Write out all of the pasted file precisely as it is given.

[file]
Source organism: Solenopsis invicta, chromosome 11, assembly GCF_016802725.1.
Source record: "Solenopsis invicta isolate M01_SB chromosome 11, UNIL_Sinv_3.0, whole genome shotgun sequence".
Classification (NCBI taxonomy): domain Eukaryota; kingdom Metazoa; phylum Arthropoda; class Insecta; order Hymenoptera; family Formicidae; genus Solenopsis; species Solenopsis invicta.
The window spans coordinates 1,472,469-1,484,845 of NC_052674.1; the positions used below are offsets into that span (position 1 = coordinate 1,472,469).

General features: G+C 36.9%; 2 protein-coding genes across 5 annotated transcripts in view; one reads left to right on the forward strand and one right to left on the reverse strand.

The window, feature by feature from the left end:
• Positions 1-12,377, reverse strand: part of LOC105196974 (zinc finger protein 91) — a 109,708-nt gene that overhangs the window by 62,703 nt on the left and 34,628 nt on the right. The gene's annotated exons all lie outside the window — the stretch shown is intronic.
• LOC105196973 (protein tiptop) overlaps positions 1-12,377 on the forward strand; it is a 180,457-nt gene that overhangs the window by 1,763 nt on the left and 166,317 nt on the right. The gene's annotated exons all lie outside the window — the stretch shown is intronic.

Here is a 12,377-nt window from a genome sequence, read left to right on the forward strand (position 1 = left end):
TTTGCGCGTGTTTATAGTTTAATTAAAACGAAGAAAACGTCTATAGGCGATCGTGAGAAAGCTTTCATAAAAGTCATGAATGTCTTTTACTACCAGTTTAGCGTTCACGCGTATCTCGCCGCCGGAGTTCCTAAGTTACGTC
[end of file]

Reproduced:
Source organism: Solenopsis invicta, chromosome 11, assembly GCF_016802725.1.
Source record: "Solenopsis invicta isolate M01_SB chromosome 11, UNIL_Sinv_3.0, whole genome shotgun sequence".
Classification (NCBI taxonomy): domain Eukaryota; kingdom Metazoa; phylum Arthropoda; class Insecta; order Hymenoptera; family Formicidae; genus Solenopsis; species Solenopsis invicta.
The window spans coordinates 1,472,469-1,484,845 of NC_052674.1; the positions used below are offsets into that span (position 1 = coordinate 1,472,469).

General features: G+C 36.9%; 2 protein-coding genes across 5 annotated transcripts in view; one reads left to right on the forward strand and one right to left on the reverse strand.

The window, feature by feature from the left end:
• Positions 1-12,377, reverse strand: part of LOC105196974 (zinc finger protein 91) — a 109,708-nt gene that overhangs the window by 62,703 nt on the left and 34,628 nt on the right. The gene's annotated exons all lie outside the window — the stretch shown is intronic.
• LOC105196973 (protein tiptop) overlaps positions 1-12,377 on the forward strand; it is a 180,457-nt gene that overhangs the window by 1,763 nt on the left and 166,317 nt on the right. The gene's annotated exons all lie outside the window — the stretch shown is intronic.

Here is a 12,377-nt window from a genome sequence, read left to right on the forward strand (position 1 = left end):
TTTGCGCGTGTTTATAGTTTAATTAAAACGAAGAAAACGTCTATAGGCGATCGTGAGAAAGCTTTCATAAAAGTCATGAATGTCTTTTACTACCAGTTTAGCGTTCACGCGTATCTCGCCGCCGGAGTTCCTAAGTTACGTC